The Eastern religious practice of Tantra emphasizing ritual, meditation, and visualization is the subject of the second exhibition in the museum’s new Focus Gallery. Tantra in Buddhist Art features twenty works of art that illustrate the spiritual practices of Tantra in the Buddhist context and document its spread across Asia from the seventh to 17th centuries. Inspiration for this exhibition began with a magnificent piece from a bequest to the museum. Hevajra (c. 1200) was part of a gift from John and Maxeen Flower and is the defining piece of Tantra in Buddhist Art. We spoke with Sonya Rhie Quintanilla, the George P. Bickford Curator of Indian and Southeast Asian Art, about how she built the exhibition around Hevajra and the history of Tantric Buddhism.
In 2011, the Cleveland Museum of Art received a bequest of eighteen prime objects of Indian and Southeast Asian art from the estate of John Flower, President emeritus of Cleveland State University, and his wife, artist and collector Maxeen Stone Flower. Their gift included many stunning works of art that spanned centuries, regions and types of art. Quintanilla chose to focus on one signature piece from the Flower bequest because of its pristine condition, rarity and relevance to the history of Tantra. In this exhibition, she seeks to educate visitors on the tenets of Tantric Buddhism and its spread across Southeast Asia through these select works of Tantric art.
Hevajra “is really an extraordinary work,” says Quintanilla. “It is a signature piece of tantric art from Cambodia. There are very few of these that survive and those that do survive are in very bad condition.” Tantric Buddhism is a private, devotional practice and many of its religious pieces were small and easily melted down for their bronze. Hevajra, however, is in such rare, good condition, scholars needed to be absolutely sure that it was authentic. The piece’s perfection caused some scholars to question its authenticity. How could all of the implements still be intact? Furthermore, the surface corrosion is abnormal. “We had to do a lot of research and testing on it until we finally learned that it was buried in northern Thailand, in a clay pot that had filled with water, which had kept it protected.” Quintanilla says. “Metallurgical analysis and special pre-dose thermoluminescence testing have corroborated the art historian’s stylistic hunches and have proven beyond doubt that it was made around 1200 A.D.”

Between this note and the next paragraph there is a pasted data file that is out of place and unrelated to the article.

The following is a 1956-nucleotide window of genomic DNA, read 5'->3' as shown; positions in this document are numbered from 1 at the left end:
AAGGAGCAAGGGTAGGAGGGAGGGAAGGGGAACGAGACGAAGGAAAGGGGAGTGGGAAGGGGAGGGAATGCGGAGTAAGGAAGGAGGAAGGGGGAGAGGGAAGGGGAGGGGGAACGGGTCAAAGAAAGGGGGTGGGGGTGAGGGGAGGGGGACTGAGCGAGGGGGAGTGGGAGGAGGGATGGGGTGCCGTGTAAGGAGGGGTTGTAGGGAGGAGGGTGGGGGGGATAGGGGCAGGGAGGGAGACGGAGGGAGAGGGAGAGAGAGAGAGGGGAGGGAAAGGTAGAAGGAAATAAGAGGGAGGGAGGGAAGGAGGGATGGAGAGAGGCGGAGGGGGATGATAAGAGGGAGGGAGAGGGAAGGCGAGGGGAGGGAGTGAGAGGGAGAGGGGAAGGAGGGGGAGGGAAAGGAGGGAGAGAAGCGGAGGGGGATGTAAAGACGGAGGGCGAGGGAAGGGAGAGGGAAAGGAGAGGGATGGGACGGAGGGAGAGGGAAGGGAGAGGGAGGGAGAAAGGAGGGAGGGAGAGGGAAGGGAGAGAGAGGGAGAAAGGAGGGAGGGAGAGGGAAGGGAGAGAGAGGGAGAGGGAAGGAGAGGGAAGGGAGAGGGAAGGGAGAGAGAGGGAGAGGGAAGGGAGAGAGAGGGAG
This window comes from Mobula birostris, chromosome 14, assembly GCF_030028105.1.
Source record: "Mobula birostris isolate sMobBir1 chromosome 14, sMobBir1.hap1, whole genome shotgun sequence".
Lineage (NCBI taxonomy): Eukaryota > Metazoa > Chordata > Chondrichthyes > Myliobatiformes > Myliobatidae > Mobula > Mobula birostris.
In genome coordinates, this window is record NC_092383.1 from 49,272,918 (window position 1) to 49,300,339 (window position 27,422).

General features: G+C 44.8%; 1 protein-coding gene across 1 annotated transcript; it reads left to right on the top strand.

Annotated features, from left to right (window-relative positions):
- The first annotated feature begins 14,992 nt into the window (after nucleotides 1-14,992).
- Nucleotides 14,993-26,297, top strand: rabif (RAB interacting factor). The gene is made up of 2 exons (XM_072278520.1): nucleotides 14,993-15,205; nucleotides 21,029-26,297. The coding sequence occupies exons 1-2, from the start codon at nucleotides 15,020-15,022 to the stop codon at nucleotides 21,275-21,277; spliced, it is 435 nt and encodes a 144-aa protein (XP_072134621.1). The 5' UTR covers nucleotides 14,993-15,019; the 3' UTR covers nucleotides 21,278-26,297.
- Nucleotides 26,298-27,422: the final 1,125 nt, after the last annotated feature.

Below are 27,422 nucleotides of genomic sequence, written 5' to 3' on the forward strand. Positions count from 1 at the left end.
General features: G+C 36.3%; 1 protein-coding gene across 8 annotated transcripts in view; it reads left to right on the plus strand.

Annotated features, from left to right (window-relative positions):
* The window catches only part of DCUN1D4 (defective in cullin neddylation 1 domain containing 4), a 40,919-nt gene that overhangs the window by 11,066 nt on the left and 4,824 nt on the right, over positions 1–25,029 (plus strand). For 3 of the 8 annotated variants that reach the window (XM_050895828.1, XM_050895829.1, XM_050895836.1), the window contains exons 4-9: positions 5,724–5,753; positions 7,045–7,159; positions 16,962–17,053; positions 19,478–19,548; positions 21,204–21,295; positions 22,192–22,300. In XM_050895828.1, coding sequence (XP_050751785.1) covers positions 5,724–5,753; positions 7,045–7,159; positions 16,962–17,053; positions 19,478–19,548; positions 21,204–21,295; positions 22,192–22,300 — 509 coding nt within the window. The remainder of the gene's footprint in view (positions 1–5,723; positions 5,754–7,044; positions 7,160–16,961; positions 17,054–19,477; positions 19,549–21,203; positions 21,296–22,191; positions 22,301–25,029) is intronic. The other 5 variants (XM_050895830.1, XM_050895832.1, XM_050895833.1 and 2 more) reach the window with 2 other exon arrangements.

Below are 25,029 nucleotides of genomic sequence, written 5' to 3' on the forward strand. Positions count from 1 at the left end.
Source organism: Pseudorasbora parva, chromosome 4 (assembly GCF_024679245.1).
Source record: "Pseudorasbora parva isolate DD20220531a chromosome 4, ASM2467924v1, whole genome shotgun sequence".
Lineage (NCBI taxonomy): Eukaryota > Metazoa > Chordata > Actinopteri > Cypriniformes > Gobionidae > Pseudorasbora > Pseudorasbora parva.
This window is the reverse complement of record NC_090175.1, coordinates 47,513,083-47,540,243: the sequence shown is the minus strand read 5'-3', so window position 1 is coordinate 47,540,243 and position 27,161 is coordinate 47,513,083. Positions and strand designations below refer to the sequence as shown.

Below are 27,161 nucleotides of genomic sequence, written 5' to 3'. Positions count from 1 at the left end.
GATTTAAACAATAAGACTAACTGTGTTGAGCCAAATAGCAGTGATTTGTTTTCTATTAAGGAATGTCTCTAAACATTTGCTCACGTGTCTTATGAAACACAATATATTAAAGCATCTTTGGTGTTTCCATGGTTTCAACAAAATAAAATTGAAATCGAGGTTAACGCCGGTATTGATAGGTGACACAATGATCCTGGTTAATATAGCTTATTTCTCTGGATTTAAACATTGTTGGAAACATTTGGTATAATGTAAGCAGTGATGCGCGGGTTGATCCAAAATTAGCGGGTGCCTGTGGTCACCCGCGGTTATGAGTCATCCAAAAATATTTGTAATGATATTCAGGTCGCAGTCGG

Tantra refers to a system of esoteric techniques used for attaining enlightenment more quickly than can be accomplished within conventional social or religious structures. Through intense training and skill in yoga, visualization and tantric rituals, followers can accelerate their path to enlightenment. Tantric practices are based on the idea that visualization is a powerful way to control the mind—the goal is to remove the obstacles that get in the way of achieving enlightenment, such as anger, jealousy, or fear.
With Hevajra as a starting object, Dr. Quintanilla chose the surrounding pieces according to the chronology and geography of the development of tantric Buddhism. The pieces illustrate Tantra’s spread from India to Cambodia, through Southeast Asia and up through Nepal, Tibet, China, and Japan.
Some of the most important surviving works in the history of tantric Buddhist art are in the collection of the Cleveland Museum of Art and are highlighted in this innovative focus exhibition. Tantra in Buddhist Art is on view through Sunday, September 15, 2013.